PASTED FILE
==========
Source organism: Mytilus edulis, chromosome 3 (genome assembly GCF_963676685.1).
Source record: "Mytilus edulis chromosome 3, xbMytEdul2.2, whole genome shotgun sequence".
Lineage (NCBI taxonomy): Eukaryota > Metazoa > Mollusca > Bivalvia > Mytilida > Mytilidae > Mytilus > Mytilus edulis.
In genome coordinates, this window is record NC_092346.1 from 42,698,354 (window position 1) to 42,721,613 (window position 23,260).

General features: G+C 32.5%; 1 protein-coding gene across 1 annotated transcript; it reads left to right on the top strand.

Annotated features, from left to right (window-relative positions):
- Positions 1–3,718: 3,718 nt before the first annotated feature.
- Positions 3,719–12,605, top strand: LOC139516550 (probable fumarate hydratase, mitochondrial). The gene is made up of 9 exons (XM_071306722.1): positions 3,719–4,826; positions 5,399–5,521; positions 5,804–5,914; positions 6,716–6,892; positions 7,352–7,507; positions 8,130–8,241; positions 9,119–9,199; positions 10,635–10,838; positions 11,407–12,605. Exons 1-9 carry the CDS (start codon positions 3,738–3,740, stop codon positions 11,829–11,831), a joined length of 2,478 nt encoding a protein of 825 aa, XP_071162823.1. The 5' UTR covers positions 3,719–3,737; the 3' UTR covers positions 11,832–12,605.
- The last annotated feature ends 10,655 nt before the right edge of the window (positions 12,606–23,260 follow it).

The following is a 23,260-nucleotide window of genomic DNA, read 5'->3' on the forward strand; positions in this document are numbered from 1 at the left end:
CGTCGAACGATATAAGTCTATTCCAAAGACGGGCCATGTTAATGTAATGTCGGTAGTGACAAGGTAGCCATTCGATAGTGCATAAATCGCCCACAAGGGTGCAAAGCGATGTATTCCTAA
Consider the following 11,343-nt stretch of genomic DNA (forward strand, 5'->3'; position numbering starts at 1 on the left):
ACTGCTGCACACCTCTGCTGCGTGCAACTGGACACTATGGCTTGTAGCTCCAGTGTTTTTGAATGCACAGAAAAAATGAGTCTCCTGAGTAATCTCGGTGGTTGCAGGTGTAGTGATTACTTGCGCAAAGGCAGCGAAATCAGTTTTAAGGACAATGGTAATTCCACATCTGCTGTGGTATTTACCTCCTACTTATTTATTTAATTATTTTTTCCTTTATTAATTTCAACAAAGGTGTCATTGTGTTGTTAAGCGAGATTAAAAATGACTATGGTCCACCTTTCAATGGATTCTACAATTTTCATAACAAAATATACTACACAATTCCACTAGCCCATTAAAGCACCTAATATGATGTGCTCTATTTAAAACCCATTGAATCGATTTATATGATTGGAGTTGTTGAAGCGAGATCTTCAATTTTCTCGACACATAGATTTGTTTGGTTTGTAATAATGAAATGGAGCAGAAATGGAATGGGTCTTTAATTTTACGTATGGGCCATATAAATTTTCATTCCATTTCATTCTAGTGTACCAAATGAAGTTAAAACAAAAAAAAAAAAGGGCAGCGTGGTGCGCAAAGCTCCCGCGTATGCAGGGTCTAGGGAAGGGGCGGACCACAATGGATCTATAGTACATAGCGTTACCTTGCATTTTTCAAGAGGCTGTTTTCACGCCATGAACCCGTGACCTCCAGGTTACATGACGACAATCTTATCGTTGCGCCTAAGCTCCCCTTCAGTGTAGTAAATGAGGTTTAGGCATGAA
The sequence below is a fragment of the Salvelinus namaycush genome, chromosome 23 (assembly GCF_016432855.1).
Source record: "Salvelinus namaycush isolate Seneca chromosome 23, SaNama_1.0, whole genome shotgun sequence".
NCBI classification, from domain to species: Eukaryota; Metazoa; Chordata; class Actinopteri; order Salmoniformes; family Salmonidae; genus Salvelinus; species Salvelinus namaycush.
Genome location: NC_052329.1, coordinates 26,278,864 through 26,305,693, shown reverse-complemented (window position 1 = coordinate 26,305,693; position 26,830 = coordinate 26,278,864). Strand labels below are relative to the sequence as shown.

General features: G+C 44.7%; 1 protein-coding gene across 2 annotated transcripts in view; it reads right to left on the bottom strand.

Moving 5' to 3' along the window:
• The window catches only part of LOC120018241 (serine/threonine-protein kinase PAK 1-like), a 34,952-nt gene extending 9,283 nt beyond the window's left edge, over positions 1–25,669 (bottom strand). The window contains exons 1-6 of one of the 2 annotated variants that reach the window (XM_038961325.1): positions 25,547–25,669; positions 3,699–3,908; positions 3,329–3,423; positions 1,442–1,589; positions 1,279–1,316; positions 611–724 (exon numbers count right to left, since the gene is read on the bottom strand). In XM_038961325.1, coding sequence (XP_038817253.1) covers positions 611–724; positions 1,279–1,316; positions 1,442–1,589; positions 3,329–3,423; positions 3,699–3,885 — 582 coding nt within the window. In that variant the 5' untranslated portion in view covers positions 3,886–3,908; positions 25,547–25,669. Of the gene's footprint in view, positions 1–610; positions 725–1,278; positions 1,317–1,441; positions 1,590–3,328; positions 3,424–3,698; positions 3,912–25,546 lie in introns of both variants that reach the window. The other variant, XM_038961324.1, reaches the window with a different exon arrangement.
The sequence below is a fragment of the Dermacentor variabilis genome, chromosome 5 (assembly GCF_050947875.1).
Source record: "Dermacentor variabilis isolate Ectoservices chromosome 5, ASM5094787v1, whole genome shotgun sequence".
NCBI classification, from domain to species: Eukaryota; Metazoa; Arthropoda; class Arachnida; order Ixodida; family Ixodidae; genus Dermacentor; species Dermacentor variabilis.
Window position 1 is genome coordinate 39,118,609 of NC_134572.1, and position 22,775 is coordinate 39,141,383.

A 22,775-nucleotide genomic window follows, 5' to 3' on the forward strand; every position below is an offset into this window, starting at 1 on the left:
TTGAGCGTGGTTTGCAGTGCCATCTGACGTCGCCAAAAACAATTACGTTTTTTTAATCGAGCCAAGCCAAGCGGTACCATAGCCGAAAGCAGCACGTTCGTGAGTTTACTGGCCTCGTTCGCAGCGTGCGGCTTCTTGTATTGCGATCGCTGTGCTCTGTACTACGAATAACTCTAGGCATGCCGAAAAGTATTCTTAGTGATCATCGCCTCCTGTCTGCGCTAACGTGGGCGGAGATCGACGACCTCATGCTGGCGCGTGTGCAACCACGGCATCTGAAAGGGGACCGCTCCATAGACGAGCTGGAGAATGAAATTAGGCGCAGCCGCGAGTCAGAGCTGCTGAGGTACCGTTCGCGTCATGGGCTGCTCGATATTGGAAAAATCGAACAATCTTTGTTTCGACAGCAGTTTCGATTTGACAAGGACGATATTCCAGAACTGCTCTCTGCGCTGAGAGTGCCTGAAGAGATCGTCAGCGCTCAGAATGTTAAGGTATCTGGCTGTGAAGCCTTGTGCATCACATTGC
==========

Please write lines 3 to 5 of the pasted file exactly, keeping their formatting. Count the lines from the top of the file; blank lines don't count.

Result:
Lineage (NCBI taxonomy): Eukaryota > Metazoa > Mollusca > Bivalvia > Mytilida > Mytilidae > Mytilus > Mytilus edulis.
In genome coordinates, this window is record NC_092346.1 from 42,698,354 (window position 1) to 42,721,613 (window position 23,260).

General features: G+C 32.5%; 1 protein-coding gene across 1 annotated transcript; it reads left to right on the top strand.